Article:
afghan-family.jpgEmpowering women is critical to improving life in Afghanistan and key to a brighter future there. Last week the Obama administration unveiled a plan to do just that.

The Women’s Action Plan for Afghanistan, outlined by Secretary of State Hillary Rodham Clinton at the London Conference on Afghanistan on January 28, seeks to increase Afghan women’s security, leadership in the public and private sectors, access to judicial institutions, education and health services, and ability to take advantage of economic opportunities, especially in the agricultural sector.

The number of girls being educated in Afghanistan has improved dramatically, with girls making up about 35 percent of the 6.2 million students now enrolled in Afghan schools. Under Taliban rule, fewer than 900,000 boys — and no girls — were enrolled.

Since 2001, the U.S. Agency for International Development (USAID) has repaired or built more than 670 schools and improved the qualifications of 54,000 Afghan teachers. U.S. government assistance has extended to 18 provinces and more than 43,000 children, of whom 60 percent are girls. The United States hopes to work with the Afghan government to further expand these programs.

afghan-girls-school.jpgBut more remains to be done. Violence by the Taliban has created fear among girls who want to go to school. U.S. assistance programs are providing greater protection for girls’ schools and health facilities., by building walls around some schools, providing better training for the Afghan National Police and National Army, and even bringing more women in as police officers. The United States has helped train more than 500 female police officers since 2003.

The overall U.S. funding strategy includes a push to make sure women’s rights are protected by Afghan justice systems. It also seeks to increase women’s participation in local and national politics, as well as their involvement in traditional systems of governance, such as local shuras (community leadership consultations).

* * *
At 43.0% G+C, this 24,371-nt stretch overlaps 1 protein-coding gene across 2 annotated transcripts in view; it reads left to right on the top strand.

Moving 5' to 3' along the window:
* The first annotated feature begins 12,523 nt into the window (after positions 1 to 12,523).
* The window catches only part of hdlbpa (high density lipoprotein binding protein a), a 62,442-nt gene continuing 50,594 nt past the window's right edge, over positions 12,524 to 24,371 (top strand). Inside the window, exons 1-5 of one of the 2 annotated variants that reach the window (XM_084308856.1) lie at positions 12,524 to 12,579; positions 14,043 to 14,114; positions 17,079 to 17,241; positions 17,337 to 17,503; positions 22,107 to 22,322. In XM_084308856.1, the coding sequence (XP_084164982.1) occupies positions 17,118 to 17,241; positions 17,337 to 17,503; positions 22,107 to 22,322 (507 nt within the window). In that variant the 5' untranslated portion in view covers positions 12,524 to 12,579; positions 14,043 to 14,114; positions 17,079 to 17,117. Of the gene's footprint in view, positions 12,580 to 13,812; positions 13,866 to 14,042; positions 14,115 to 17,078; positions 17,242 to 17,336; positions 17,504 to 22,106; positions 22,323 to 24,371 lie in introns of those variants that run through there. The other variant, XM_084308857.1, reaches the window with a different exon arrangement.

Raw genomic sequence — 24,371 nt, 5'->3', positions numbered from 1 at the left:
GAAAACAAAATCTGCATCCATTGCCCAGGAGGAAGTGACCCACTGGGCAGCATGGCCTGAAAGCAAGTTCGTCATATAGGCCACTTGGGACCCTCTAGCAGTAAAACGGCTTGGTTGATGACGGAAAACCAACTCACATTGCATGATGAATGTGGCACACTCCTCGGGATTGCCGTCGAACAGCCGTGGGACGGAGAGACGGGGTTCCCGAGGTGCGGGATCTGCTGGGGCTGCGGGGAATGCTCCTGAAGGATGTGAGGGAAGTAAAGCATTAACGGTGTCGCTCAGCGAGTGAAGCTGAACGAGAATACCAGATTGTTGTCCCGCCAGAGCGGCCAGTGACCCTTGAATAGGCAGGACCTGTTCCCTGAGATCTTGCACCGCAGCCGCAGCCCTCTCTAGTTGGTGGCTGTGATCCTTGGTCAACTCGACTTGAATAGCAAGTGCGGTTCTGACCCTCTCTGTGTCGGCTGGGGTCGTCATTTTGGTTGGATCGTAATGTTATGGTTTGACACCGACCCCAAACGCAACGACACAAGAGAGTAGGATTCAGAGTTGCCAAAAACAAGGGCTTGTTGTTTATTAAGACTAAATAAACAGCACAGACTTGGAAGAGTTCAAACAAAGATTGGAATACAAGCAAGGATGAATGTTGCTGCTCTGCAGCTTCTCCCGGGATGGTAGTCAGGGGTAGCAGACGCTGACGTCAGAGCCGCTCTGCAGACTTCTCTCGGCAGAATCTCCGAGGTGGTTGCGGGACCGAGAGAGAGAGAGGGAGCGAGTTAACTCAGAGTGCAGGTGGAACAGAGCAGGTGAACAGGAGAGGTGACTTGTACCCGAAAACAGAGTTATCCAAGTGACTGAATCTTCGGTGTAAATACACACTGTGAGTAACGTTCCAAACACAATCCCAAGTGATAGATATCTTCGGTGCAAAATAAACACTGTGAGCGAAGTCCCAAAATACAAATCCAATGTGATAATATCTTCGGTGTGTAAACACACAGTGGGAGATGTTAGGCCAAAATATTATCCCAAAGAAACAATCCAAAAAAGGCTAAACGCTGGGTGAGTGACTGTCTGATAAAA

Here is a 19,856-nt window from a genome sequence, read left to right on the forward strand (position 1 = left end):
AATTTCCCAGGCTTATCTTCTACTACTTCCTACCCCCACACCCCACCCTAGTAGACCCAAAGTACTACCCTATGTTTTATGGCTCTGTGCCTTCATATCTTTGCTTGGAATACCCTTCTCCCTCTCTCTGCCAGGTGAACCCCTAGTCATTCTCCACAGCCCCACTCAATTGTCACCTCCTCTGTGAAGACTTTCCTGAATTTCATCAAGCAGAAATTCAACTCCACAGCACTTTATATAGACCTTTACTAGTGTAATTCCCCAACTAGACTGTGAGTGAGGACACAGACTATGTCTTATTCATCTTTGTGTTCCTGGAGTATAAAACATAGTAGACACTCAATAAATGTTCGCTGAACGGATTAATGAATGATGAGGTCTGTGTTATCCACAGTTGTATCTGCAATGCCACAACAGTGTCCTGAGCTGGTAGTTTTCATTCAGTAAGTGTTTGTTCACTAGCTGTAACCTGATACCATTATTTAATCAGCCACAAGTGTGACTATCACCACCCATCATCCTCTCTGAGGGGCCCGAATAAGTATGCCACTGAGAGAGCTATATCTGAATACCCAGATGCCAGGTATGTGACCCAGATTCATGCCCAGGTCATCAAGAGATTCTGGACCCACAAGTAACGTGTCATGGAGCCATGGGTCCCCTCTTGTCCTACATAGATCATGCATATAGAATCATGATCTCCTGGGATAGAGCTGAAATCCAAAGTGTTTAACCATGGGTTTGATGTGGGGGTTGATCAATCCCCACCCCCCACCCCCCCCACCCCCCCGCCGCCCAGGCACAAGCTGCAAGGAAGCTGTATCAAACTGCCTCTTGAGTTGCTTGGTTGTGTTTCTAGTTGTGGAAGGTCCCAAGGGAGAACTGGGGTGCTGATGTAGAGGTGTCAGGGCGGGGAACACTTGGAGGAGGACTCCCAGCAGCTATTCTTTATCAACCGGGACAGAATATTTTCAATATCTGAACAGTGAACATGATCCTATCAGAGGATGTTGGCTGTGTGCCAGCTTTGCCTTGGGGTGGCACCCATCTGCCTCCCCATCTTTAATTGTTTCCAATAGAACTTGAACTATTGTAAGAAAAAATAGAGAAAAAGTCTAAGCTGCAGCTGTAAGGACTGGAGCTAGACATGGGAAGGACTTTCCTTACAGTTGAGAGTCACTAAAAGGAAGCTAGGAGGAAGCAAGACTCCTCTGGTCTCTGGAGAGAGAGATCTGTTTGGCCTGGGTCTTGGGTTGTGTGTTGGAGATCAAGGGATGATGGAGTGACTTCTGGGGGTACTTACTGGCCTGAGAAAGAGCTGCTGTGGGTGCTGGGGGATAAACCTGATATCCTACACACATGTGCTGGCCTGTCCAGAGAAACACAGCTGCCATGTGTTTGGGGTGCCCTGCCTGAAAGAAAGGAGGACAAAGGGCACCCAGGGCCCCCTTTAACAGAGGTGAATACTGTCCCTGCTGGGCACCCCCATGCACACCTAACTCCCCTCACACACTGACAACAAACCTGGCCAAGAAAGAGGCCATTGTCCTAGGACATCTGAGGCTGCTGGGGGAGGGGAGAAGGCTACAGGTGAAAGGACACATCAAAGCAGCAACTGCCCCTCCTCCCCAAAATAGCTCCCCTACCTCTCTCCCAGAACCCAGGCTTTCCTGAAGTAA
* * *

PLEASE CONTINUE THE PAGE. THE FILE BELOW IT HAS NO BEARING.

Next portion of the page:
Women are drivers of economic growth. According to the State Department, they typically invest up to 90 percent of their earnings in their families and communities — twice the rate for men. Getting more Afghan women into the work force — especially into agriculture, the country’s main income-producing industry — is a top U.S. priority.

Because more than 80 percent of the Afghan people earn their income from agriculture, U.S. aid is aimed at increasing women’s participation in that segment of the work force while increasing the productivity of the land available for farming. Women are being trained in agricultural production, animal husbandry, veterinary medicine and poultry breeding. Small loans are being made available to help Afghan women start their own businesses based on agriculture, as well as small businesses based on handicrafts and clothing.

“Women and girls, who are one of the world’s greatest untapped resources,” Clinton “and deserve our investment in their potential.”In a January 29 statement, the State Department said the Afghan government is also taking “important steps” toward improving the lot of women. It has committed to enacting legislation to eradicate violence against women and has recognized the importance of women in both its Afghan National Development Strategy and the National Action Plan for the Women of Afghanistan.

More info can be found here at the State Department website.


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